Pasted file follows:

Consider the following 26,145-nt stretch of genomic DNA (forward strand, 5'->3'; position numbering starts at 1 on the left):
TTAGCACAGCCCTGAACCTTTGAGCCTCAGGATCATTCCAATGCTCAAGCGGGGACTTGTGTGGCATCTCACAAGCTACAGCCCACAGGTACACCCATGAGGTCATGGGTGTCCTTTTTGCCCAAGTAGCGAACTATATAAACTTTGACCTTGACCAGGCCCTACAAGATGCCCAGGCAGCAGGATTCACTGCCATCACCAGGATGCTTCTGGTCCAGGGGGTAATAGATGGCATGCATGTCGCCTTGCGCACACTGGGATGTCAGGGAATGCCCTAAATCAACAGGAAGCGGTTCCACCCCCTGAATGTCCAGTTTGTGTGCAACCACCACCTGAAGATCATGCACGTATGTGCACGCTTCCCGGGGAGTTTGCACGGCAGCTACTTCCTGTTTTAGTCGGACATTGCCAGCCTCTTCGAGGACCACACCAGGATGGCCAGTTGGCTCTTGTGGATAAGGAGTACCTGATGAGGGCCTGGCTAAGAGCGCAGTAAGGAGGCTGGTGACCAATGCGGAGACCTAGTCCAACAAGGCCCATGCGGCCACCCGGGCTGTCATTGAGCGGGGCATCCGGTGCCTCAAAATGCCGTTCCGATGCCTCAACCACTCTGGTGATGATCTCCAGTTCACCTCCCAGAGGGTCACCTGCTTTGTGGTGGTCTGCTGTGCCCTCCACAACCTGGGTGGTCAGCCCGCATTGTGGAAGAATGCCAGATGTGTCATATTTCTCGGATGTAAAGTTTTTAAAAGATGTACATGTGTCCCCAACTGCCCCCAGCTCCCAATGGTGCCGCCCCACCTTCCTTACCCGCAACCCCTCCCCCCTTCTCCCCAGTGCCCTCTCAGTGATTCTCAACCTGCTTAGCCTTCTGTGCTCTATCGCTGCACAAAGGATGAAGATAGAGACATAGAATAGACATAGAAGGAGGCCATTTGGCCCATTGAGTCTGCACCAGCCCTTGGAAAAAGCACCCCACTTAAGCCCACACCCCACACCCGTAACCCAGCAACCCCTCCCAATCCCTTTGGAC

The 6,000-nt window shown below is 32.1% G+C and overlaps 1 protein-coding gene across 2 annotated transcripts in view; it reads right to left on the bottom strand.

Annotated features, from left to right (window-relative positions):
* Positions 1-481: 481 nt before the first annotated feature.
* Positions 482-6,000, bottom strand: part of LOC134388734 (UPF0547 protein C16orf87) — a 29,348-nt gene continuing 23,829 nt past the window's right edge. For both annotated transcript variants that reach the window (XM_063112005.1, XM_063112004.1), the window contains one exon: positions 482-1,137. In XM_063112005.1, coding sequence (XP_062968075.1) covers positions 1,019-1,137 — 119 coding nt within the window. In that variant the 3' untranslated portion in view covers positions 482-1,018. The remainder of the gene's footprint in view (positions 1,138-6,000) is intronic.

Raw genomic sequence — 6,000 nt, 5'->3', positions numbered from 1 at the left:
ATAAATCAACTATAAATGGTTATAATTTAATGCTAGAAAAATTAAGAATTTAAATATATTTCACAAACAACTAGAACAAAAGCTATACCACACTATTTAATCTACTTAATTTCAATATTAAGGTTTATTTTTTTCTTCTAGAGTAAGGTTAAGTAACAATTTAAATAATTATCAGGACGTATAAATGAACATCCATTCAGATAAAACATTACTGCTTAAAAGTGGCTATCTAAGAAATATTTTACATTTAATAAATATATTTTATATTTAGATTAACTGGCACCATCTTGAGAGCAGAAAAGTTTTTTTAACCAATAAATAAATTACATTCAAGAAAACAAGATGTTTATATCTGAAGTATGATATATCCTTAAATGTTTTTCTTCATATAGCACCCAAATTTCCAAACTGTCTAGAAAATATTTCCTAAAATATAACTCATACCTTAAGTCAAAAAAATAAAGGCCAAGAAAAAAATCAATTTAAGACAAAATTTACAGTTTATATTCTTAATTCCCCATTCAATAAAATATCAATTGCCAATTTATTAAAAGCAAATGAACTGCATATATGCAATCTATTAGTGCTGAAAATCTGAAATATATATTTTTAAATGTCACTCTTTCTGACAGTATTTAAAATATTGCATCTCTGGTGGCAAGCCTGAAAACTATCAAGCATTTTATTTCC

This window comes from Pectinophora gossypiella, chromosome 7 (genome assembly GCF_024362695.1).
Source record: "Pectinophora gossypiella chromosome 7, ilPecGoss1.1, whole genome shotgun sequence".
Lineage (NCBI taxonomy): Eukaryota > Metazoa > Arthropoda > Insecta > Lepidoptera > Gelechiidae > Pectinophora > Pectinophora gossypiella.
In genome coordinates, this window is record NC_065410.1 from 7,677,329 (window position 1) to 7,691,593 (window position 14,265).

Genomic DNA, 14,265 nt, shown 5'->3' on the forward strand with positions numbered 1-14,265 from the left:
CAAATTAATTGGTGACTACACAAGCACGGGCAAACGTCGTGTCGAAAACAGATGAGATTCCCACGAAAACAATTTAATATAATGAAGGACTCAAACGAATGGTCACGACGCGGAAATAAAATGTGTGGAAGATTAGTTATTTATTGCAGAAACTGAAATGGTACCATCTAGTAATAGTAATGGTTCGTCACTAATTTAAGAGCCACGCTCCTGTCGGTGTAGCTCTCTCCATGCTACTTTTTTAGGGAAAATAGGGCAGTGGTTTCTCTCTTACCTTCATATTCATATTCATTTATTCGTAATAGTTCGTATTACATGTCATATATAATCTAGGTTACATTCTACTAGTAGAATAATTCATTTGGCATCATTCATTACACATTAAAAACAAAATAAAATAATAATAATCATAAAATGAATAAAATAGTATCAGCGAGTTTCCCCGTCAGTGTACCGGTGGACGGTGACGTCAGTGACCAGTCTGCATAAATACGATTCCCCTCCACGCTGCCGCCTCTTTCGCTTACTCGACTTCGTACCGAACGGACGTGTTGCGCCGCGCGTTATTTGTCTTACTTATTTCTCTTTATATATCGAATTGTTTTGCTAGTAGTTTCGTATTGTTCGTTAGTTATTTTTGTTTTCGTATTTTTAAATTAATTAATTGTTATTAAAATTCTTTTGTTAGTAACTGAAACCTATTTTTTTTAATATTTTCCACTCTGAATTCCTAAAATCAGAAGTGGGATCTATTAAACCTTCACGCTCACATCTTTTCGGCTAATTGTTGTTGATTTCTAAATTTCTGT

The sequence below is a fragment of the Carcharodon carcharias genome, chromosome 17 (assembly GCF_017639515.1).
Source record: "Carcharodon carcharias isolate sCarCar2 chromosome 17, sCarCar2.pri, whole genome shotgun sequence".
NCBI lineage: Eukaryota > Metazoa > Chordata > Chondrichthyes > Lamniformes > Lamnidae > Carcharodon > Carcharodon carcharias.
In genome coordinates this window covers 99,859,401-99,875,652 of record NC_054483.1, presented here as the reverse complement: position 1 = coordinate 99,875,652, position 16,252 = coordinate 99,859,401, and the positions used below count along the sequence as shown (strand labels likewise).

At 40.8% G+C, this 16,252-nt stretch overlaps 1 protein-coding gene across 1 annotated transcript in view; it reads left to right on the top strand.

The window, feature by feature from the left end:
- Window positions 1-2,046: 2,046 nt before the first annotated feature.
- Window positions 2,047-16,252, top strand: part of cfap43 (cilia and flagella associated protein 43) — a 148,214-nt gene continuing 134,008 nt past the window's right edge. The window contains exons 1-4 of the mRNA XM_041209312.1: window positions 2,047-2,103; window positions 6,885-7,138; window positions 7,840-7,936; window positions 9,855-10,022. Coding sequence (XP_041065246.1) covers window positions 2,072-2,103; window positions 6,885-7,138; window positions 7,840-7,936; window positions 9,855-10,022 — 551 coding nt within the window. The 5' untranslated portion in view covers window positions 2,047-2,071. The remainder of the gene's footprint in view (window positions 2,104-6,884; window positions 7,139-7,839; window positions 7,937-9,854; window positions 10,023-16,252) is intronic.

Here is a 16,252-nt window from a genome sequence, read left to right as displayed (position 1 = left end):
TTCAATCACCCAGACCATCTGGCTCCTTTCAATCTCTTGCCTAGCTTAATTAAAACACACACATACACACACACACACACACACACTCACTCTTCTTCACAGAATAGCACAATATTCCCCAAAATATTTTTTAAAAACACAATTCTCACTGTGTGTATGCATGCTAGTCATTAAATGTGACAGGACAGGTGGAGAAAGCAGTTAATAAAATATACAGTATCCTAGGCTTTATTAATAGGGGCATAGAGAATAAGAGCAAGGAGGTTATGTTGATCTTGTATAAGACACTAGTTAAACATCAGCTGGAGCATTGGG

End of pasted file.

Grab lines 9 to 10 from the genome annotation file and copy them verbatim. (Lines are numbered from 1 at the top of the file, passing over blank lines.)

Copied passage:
This window comes from Pectinophora gossypiella, chromosome 7 (genome assembly GCF_024362695.1).
Source record: "Pectinophora gossypiella chromosome 7, ilPecGoss1.1, whole genome shotgun sequence".